Bulls, Bears and Baseball Revisited

By Jon Theriault, MBA, CKA®, CFP®

I wrote an article in 2012 that coincided with the start of the baseball season. A couple weeks ago, I had a sense of déjà vu when a parent approached me following our team’s practice to ask my thoughts on the market. My answer is the same today as it was four years ago, and it will be the same a year or four from now. Hence, we thought it might be fun to reproduce my old article with a few minor updates to bring things current. So here goes…

A parent approached me at the little league field the other day and asked, “Are you bullish or bearish about the market these days?” My son is a Twin this season, I thought to myself. But kidding aside, he was asking about whether or not he should get out of the stock market. Without intending sarcasm, I simply responded with “both”, and the confused look on his face really stayed with me.

It happens quite often, actually. People approaching to ask which direction the stock market is headed. I always appreciate being asked, but when I suggest they are asking the wrong question, that same puzzled look appears. When time permits, I go on to explain it is a far better use of energy to diversify their investments and avoid taking a big risk betting on someone else’s theory regarding the direction of the Dow or S&P 500.

One of the more challenging things to explain to the casual investor is that there are no absolutes when it comes to the stock market, not to mention the timing of its swings. Of course the media and Internet would have us believe otherwise where, in a constant effort to draw our attention (and hence advertising dollars), a long line of experts are placed in front of us on a daily basis to offer opinions designed to entice us one way or the other.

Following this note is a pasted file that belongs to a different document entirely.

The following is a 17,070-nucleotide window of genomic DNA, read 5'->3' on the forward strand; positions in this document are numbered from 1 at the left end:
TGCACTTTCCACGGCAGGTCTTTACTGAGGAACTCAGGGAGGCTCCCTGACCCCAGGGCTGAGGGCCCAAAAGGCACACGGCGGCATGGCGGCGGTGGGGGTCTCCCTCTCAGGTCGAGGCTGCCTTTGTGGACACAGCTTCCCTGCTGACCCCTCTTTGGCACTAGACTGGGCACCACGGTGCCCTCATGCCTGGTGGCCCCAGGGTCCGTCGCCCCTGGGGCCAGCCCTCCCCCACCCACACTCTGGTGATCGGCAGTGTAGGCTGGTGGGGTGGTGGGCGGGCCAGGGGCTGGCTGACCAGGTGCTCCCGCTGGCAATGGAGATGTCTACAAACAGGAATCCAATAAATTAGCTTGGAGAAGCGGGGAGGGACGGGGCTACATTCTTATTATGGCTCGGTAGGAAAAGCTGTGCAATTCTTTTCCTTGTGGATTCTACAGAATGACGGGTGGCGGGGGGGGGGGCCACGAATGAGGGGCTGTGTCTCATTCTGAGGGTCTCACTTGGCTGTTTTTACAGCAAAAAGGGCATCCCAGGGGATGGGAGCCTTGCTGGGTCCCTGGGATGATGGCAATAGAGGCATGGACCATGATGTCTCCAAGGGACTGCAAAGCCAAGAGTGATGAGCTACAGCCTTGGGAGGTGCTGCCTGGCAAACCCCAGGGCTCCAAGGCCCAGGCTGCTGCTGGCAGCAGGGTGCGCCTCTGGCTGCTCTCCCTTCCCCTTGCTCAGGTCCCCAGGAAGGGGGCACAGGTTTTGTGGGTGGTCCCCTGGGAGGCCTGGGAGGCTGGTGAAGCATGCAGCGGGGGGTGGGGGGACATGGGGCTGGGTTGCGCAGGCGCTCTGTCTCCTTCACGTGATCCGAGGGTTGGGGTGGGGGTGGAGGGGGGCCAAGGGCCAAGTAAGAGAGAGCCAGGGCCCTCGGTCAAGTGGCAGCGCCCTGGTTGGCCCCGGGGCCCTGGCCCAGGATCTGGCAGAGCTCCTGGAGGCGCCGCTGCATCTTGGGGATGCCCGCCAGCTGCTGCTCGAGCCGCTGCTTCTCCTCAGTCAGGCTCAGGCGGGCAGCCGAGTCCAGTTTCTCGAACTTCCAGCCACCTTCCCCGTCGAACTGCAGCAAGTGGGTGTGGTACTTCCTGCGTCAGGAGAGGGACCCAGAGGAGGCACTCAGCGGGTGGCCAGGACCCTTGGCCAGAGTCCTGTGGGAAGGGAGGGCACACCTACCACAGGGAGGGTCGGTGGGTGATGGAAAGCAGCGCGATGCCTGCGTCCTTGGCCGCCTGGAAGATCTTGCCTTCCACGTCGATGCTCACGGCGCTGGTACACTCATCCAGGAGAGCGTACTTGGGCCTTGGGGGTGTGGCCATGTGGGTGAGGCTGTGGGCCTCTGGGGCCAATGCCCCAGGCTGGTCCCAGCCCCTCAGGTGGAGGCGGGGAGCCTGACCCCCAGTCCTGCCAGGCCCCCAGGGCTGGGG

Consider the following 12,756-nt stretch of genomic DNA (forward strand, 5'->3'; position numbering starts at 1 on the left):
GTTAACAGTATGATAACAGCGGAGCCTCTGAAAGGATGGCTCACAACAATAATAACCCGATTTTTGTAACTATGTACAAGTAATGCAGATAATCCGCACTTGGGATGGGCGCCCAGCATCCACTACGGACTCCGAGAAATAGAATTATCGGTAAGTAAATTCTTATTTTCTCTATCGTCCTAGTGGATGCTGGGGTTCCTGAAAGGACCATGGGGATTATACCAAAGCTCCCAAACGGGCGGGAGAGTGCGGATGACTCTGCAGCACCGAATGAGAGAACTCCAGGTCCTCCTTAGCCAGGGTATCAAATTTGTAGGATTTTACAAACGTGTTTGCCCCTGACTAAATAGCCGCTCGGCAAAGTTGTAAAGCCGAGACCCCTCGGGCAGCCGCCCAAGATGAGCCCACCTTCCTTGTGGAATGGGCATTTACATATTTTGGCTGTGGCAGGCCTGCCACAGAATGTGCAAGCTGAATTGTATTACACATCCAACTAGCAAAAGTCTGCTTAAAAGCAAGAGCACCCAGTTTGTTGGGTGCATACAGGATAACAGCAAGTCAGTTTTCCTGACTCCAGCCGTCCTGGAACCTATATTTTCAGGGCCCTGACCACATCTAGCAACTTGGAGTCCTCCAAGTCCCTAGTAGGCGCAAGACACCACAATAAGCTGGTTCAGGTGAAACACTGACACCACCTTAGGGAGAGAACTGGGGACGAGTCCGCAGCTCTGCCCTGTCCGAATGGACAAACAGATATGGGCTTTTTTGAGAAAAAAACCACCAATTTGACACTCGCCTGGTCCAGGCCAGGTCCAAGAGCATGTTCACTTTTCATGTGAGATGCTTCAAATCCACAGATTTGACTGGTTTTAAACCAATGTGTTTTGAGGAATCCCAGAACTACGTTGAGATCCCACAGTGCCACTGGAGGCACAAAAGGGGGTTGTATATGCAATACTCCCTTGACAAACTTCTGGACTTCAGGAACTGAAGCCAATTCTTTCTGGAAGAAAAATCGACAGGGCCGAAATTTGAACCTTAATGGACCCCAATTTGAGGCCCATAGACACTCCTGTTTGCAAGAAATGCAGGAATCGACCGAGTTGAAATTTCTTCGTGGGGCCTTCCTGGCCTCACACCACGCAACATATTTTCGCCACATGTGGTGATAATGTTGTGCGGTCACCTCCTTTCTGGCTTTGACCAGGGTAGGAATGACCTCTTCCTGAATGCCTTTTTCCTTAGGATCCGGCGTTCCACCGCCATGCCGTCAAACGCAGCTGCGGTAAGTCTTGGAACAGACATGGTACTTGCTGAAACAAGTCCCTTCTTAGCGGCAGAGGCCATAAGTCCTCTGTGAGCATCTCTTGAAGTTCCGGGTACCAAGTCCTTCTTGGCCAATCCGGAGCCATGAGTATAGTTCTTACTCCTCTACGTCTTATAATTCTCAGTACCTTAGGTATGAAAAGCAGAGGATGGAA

To that end, we all might be best served to ask ourselves…why is this person so sure? And why do they care what I invest in? Hmmm. It makes me think of a compliment offered by a client a few years ago. He told me the reason he knew RS Crum was the right place for him was when he realized we could admit we did not have all the answers, that we did not know exactly what would come next. He took comfort and found wisdom in our humility.

Most investors realize the need to maintain equities in a balanced portfolio, but many of them not only look for someone else to tell them where to place their money, but also “when” to do so. Therein lies the problem. Though both fascination and speculation on the “when” will never go away, the inability to accurately time the stock market will always remain a constant…unless by chance you do it once, or even twice if you’re extremely lucky.

All one has to do is step back from the stock market for a short while to observe its completely irrational behavior; understanding that, by itself, it is far bigger than any one person’s forecast can influence, much less predict. Therefore, and albeit counter-intuitive to our most basic emotions, having the discipline to remain invested once you’ve started, and to do so with patience and strategy, is absolutely vital to long term performance.

As it relates to little league, I’ll keep working patiently with the Twins this season, encouraging and teaching our players about the importance of timing. But investing is not a game, and timing the stock market has no teacher.


THE PERILS OF MARKET TIMING: According to data compiled from Yahoo! Finance, there were 5,043 trading days for the stock market from 1991 to 2010. If you were invested in the S&P 500 Index for all but the 10 best days of the market over that 20 year period, you would have missed out on 61% of the gains! (Source: Index Funds Advisors, Inc. 2012)